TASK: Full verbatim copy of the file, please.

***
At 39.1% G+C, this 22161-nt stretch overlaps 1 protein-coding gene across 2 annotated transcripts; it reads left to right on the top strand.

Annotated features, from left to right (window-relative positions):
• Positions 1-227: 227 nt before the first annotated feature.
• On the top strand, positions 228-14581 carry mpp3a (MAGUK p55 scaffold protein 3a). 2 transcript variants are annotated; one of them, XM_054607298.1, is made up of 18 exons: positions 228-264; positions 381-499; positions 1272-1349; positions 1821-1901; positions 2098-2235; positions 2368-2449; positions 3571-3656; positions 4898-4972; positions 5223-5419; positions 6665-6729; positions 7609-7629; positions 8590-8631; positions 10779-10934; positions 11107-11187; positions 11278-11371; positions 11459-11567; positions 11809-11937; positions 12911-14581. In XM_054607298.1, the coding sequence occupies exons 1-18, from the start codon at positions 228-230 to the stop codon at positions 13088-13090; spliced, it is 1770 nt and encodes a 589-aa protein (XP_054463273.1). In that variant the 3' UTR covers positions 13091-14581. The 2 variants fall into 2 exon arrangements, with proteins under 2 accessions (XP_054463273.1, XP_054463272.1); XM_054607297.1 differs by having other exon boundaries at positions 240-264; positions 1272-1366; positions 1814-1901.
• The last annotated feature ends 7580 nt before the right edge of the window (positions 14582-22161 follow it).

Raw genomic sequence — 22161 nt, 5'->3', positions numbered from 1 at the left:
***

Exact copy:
At 39.1% G+C, this 22161-nt stretch overlaps 1 protein-coding gene across 2 annotated transcripts; it reads left to right on the top strand.

Annotated features, from left to right (window-relative positions):
• Positions 1-227: 227 nt before the first annotated feature.
• On the top strand, positions 228-14581 carry mpp3a (MAGUK p55 scaffold protein 3a). 2 transcript variants are annotated; one of them, XM_054607298.1, is made up of 18 exons: positions 228-264; positions 381-499; positions 1272-1349; positions 1821-1901; positions 2098-2235; positions 2368-2449; positions 3571-3656; positions 4898-4972; positions 5223-5419; positions 6665-6729; positions 7609-7629; positions 8590-8631; positions 10779-10934; positions 11107-11187; positions 11278-11371; positions 11459-11567; positions 11809-11937; positions 12911-14581. In XM_054607298.1, the coding sequence occupies exons 1-18, from the start codon at positions 228-230 to the stop codon at positions 13088-13090; spliced, it is 1770 nt and encodes a 589-aa protein (XP_054463273.1). In that variant the 3' UTR covers positions 13091-14581. The 2 variants fall into 2 exon arrangements, with proteins under 2 accessions (XP_054463273.1, XP_054463272.1); XM_054607297.1 differs by having other exon boundaries at positions 240-264; positions 1272-1366; positions 1814-1901.
• The last annotated feature ends 7580 nt before the right edge of the window (positions 14582-22161 follow it).

Raw genomic sequence — 22161 nt, 5'->3', positions numbered from 1 at the left: